''I began chopping vegetables in a Chinese restaurant in my home town of Collie. My mum arranged for me to go there and work for free – I was actually paid in fried rice – so that I wouldn’t hang around playing my drums all day long. ''
Scott Hallsworth, Chef and Founder of Freakscene
He is the ex-head chef at Nobu in London and Melbourne and he has published multiple books.
His latest hit is Freakscene, a super-hip eatery in SoHo, London, with Japanese cartoons emblazoned on its walls.
“It’s wabi sabi style,” says the energetic chef as he sits down next to me on a bar chair overlooking the open kitchen. Wabi-sabi is a traditional Japanese philosophy of perfection in imperfection.
As I take my first bite of Freakscene's flavour packed fishcake, it’s clear the food is also wabi-sabi: fine dining executed by a rock star chef.
Born and bred in small town Collie in Western Australia, Scott Hallsworth tells us about being paid in fried rice, Japanese junk food, and the beauty of not being too serious.
How does one come up with new innovative food in a market where everything has been ‘tried’ before?
I don’t really think everything has actually been tried, but certainly ideas get rehashed often. I haven’t really set out to be particularly innovative, I’m simply keen to cook Asian dishes or cook with Asian flavours, from my perspective which often results in what you might describe as Australasian.
What is Japanese junk food?
Well, Junk Food Japan was a menu category in one of my previous restaurants which was then used as the title to my last book. It’s more or less a playful approach to the menu; we’d do dishes like a sashimi ‘pizza’ and honey-hi her pork ribs, and whilst the execution has to be perfect, I wanted our guests to see a less serious side of the restaurant. It was about approachability and about being less of a super serious chef.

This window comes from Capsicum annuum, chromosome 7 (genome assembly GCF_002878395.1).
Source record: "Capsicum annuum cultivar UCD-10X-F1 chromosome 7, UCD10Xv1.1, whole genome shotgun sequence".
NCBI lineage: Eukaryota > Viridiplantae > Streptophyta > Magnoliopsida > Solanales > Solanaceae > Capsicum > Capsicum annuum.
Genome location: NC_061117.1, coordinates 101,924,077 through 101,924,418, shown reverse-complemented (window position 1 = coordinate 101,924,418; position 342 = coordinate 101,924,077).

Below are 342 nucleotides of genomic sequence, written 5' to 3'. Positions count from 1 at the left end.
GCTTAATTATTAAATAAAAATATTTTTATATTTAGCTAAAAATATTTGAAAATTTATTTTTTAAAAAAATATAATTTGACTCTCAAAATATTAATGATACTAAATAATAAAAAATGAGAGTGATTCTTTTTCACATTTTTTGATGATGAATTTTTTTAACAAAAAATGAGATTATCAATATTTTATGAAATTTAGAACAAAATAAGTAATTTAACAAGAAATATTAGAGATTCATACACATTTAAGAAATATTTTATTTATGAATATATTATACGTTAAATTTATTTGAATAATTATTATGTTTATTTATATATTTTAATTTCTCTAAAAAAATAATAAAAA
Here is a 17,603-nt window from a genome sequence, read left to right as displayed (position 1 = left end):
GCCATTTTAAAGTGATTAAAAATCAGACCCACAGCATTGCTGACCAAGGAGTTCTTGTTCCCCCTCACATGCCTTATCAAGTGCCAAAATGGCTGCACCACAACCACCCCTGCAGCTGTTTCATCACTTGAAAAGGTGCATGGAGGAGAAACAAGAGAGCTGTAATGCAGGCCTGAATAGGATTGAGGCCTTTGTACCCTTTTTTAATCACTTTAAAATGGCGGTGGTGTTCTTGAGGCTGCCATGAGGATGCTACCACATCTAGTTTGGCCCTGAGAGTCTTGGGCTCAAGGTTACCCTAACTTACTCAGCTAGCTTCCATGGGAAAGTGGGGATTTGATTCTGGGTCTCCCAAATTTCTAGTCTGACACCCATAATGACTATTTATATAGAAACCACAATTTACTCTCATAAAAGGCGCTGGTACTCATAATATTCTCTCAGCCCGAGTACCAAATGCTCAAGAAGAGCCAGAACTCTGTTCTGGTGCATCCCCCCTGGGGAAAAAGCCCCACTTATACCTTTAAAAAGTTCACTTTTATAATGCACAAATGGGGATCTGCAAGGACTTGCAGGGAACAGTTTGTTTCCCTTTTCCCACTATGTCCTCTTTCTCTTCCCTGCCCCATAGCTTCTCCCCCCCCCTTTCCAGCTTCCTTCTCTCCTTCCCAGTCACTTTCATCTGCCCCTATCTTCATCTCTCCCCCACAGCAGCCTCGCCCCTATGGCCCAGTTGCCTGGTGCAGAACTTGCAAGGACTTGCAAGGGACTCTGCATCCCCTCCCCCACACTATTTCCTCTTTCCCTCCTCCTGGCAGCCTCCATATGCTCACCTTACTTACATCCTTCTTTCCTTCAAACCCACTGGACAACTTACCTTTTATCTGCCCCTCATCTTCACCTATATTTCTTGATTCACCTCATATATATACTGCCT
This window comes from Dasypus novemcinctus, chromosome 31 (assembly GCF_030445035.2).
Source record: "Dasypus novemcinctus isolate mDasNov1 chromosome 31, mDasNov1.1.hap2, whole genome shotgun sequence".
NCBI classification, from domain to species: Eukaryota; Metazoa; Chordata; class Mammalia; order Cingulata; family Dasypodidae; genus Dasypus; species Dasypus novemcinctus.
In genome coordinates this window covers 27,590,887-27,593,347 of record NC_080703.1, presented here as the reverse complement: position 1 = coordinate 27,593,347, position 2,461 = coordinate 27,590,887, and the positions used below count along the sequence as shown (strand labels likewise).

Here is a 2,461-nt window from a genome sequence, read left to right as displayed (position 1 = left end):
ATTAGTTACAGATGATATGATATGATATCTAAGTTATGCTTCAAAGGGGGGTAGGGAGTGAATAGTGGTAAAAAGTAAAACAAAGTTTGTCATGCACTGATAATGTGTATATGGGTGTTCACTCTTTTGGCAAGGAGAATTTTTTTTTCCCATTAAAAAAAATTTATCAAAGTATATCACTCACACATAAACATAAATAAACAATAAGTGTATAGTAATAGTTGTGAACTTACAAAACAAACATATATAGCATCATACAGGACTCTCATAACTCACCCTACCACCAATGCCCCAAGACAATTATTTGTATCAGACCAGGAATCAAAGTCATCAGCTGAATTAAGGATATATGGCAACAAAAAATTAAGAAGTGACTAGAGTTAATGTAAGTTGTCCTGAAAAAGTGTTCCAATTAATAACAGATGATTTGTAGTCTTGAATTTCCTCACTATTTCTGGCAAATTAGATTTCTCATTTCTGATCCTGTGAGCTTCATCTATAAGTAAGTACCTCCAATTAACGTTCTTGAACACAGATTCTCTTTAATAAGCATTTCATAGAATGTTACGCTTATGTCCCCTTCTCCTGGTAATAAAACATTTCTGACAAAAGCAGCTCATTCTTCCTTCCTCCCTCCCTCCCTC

Where did your food journey begin in WA?
I began chopping vegetables in a Chinese restaurant in my home town of Collie. My mum arranged for me to go there and work for free – I was actually paid in fried rice – so that I wouldn’t hang around playing my drums all day long. From there I moved to nearby Bunbury where I commenced my apprenticeship under an ex-La Gavroche (editor’s note: the groundbreaking Michelin restaurant of London) sous chef. The team were all European except for us apprentices. It was hard going but I soon found a real desire to learn all I could. It became addictive pretty quickly.
If you went back to Perth and you could only go out for one meal, where would you go?
There are too many good places nowadays to choose only one. But, if I want to eat and drink really well and look out over Perth, I’d drive up to Frasers in Kings Park - you can’t go wrong.
Any advice you’d like to give to WA chefs who are keen to make it in Europe?
If you’re going to head to Europe, and you should, get yourself geared up to work hard, listen even harder and just be prepared to do things differently - for better or for worse, your best bet is to see a different perspective. Don’t forget to go back home someday...